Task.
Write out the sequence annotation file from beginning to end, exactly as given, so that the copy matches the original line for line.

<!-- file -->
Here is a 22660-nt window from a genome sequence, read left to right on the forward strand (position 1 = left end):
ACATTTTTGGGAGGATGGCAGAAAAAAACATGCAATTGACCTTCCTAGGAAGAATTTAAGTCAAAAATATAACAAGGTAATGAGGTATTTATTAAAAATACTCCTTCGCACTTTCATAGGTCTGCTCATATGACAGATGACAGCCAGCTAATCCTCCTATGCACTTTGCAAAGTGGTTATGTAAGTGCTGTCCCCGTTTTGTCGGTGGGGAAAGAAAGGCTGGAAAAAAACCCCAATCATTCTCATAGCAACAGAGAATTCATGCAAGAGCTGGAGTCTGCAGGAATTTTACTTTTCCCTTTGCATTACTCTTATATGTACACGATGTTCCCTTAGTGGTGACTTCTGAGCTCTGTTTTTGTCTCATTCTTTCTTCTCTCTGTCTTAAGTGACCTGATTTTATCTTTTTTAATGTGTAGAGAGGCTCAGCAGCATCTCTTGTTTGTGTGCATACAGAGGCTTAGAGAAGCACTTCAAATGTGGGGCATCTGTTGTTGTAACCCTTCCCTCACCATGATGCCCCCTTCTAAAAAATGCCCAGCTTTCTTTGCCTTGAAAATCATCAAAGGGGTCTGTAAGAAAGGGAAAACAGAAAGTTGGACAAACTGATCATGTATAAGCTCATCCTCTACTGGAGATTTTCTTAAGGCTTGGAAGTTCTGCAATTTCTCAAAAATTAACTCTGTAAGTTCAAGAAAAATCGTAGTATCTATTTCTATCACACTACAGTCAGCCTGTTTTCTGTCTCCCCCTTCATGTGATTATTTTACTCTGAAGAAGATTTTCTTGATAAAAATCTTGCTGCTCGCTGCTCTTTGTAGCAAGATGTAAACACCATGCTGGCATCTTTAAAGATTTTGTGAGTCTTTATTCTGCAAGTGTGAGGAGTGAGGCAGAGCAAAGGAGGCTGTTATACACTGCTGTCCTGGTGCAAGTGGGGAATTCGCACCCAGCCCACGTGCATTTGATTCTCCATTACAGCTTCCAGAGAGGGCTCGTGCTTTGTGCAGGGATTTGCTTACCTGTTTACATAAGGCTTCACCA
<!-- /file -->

Here is a 22660-nt window from a genome sequence, read left to right on the forward strand (position 1 = left end):
ACATTTTTGGGAGGATGGCAGAAAAAAACATGCAATTGACCTTCCTAGGAAGAATTTAAGTCAAAAATATAACAAGGTAATGAGGTATTTATTAAAAATACTCCTTCGCACTTTCATAGGTCTGCTCATATGACAGATGACAGCCAGCTAATCCTCCTATGCACTTTGCAAAGTGGTTATGTAAGTGCTGTCCCCGTTTTGTCGGTGGGGAAAGAAAGGCTGGAAAAAAACCCCAATCATTCTCATAGCAACAGAGAATTCATGCAAGAGCTGGAGTCTGCAGGAATTTTACTTTTCCCTTTGCATTACTCTTATATGTACACGATGTTCCCTTAGTGGTGACTTCTGAGCTCTGTTTTTGTCTCATTCTTTCTTCTCTCTGTCTTAAGTGACCTGATTTTATCTTTTTTAATGTGTAGAGAGGCTCAGCAGCATCTCTTGTTTGTGTGCATACAGAGGCTTAGAGAAGCACTTCAAATGTGGGGCATCTGTTGTTGTAACCCTTCCCTCACCATGATGCCCCCTTCTAAAAAATGCCCAGCTTTCTTTGCCTTGAAAATCATCAAAGGGGTCTGTAAGAAAGGGAAAACAGAAAGTTGGACAAACTGATCATGTATAAGCTCATCCTCTACTGGAGATTTTCTTAAGGCTTGGAAGTTCTGCAATTTCTCAAAAATTAACTCTGTAAGTTCAAGAAAAATCGTAGTATCTATTTCTATCACACTACAGTCAGCCTGTTTTCTGTCTCCCCCTTCATGTGATTATTTTACTCTGAAGAAGATTTTCTTGATAAAAATCTTGCTGCTCGCTGCTCTTTGTAGCAAGATGTAAACACCATGCTGGCATCTTTAAAGATTTTGTGAGTCTTTATTCTGCAAGTGTGAGGAGTGAGGCAGAGCAAAGGAGGCTGTTATACACTGCTGTCCTGGTGCAAGTGGGGAATTCGCACCCAGCCCACGTGCATTTGATTCTCCATTACAGCTTCCAGAGAGGGCTCGTGCTTTGTGCAGGGATTTGCTTACCTGTTTACATAAGGCTTCACCA